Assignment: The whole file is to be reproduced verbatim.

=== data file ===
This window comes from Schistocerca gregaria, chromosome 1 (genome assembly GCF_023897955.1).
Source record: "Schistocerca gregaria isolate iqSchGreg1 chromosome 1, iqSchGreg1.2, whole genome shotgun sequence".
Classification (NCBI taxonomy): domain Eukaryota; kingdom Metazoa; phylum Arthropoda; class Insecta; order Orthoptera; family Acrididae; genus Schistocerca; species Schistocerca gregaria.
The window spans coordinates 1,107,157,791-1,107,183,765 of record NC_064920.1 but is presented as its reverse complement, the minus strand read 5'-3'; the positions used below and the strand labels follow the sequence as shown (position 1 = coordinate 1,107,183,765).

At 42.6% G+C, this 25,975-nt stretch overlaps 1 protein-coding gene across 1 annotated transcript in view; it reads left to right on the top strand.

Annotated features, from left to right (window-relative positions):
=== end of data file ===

This window comes from Schistocerca gregaria, chromosome 1 (genome assembly GCF_023897955.1).
Source record: "Schistocerca gregaria isolate iqSchGreg1 chromosome 1, iqSchGreg1.2, whole genome shotgun sequence".
Classification (NCBI taxonomy): domain Eukaryota; kingdom Metazoa; phylum Arthropoda; class Insecta; order Orthoptera; family Acrididae; genus Schistocerca; species Schistocerca gregaria.
The window spans coordinates 1,107,157,791-1,107,183,765 of record NC_064920.1 but is presented as its reverse complement, the minus strand read 5'-3'; the positions used below and the strand labels follow the sequence as shown (position 1 = coordinate 1,107,183,765).

At 42.6% G+C, this 25,975-nt stretch overlaps 1 protein-coding gene across 1 annotated transcript in view; it reads left to right on the top strand.

Annotated features, from left to right (window-relative positions):